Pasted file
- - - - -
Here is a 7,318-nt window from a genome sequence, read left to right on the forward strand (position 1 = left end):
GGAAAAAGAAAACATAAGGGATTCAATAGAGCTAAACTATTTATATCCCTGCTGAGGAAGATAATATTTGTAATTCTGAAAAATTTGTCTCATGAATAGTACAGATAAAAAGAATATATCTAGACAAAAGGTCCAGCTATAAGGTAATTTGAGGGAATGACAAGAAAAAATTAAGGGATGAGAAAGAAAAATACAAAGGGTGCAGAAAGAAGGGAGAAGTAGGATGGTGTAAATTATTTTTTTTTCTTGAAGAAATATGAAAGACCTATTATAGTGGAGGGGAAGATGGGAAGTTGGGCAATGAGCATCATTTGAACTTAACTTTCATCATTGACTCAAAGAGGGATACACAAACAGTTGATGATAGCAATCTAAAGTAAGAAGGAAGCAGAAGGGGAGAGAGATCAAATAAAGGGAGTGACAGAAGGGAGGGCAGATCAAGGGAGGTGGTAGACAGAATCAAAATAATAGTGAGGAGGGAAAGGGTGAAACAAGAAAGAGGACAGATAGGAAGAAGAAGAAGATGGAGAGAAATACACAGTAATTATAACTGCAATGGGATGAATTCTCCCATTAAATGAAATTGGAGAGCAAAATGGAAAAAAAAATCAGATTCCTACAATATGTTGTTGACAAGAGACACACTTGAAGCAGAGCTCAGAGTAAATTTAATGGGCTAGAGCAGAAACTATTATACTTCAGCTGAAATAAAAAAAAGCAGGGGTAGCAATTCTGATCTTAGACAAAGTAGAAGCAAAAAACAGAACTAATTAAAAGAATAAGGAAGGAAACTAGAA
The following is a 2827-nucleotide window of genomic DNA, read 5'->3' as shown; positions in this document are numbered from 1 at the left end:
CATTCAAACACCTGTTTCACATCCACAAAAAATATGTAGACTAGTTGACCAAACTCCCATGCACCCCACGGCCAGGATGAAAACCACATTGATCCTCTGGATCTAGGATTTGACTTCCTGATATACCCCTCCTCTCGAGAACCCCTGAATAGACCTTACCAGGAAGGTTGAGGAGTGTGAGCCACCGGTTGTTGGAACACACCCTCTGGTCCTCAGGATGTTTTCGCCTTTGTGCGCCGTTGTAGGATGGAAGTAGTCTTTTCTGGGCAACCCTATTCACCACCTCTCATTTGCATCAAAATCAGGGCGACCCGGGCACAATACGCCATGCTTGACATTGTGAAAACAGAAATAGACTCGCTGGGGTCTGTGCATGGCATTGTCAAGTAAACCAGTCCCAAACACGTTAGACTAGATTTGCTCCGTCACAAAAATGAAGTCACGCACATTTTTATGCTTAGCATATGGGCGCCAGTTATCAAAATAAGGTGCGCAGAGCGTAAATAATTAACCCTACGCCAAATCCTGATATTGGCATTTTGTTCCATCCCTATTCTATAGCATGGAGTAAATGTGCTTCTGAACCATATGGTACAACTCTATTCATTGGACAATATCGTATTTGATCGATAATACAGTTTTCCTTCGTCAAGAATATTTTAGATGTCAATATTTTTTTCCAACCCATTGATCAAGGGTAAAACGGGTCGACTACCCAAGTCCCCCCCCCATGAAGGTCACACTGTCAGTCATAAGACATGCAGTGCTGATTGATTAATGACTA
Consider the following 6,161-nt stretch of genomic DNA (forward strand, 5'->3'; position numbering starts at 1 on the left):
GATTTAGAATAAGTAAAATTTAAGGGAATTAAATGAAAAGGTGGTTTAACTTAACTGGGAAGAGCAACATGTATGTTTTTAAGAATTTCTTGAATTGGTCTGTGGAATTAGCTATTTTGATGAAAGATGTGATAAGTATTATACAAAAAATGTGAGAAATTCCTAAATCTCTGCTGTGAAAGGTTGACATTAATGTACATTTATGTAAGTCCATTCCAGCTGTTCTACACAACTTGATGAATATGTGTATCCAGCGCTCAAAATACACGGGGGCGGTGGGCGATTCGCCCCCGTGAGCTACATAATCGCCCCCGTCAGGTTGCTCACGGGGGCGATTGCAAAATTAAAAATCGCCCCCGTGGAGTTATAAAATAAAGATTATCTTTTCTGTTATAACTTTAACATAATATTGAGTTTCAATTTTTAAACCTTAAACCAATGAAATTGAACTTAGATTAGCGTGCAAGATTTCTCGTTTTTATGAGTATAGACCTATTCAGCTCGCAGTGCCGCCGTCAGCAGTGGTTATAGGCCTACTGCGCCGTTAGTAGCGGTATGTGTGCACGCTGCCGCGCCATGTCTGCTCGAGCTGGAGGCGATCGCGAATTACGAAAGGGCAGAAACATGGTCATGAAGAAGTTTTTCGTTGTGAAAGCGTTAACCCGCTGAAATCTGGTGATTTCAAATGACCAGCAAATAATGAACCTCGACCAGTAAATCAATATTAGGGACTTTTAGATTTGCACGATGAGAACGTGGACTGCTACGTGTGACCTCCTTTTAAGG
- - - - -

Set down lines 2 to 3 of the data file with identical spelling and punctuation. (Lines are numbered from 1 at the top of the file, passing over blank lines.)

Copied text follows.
GGAAAAAGAAAACATAAGGGATTCAATAGAGCTAAACTATTTATATCCCTGCTGAGGAAGATAATATTTGTAATTCTGAAAAATTTGTCTCATGAATAGTACAGATAAAAAGAATATATCTAGACAAAAGGTCCAGCTATAAGGTAATTTGAGGGAATGACAAGAAAAAATTAAGGGATGAGAAAGAAAAATACAAAGGGTGCAGAAAGAAGGGAGAAGTAGGATGGTGTAAATTATTTTTTTTTCTTGAAGAAATATGAAAGACCTATTATAGTGGAGGGGAAGATGGGAAGTTGGGCAATGAGCATCATTTGAACTTAACTTTCATCATTGACTCAAAGAGGGATACACAAACAGTTGATGATAGCAATCTAAAGTAAGAAGGAAGCAGAAGGGGAGAGAGATCAAATAAAGGGAGTGACAGAAGGGAGGGCAGATCAAGGGAGGTGGTAGACAGAATCAAAATAATAGTGAGGAGGGAAAGGGTGAAACAAGAAAGAGGACAGATAGGAAGAAGAAGAAGATGGAGAGAAATACACAGTAATTATAACTGCAATGGGATGAATTCTCCCATTAAATGAAATTGGAGAGCAAAATGGAAAAAAAAATCAGATTCCTACAATATGTTGTTGACAAGAGACACACTTGAAGCAGAGCTCAGAGTAAATTTAATGGGCTAGAGCAGAAACTATTATACTTCAGCTGAAATAAAAAAAAGCAGGGGTAGCAATTCTGATCTTAGACAAAGTAGAAGCAAAAAACAGAACTAATTAAAAGAATAAGGAAGGAAACTAGAA
The following is a 2827-nucleotide window of genomic DNA, read 5'->3' as shown; positions in this document are numbered from 1 at the left end: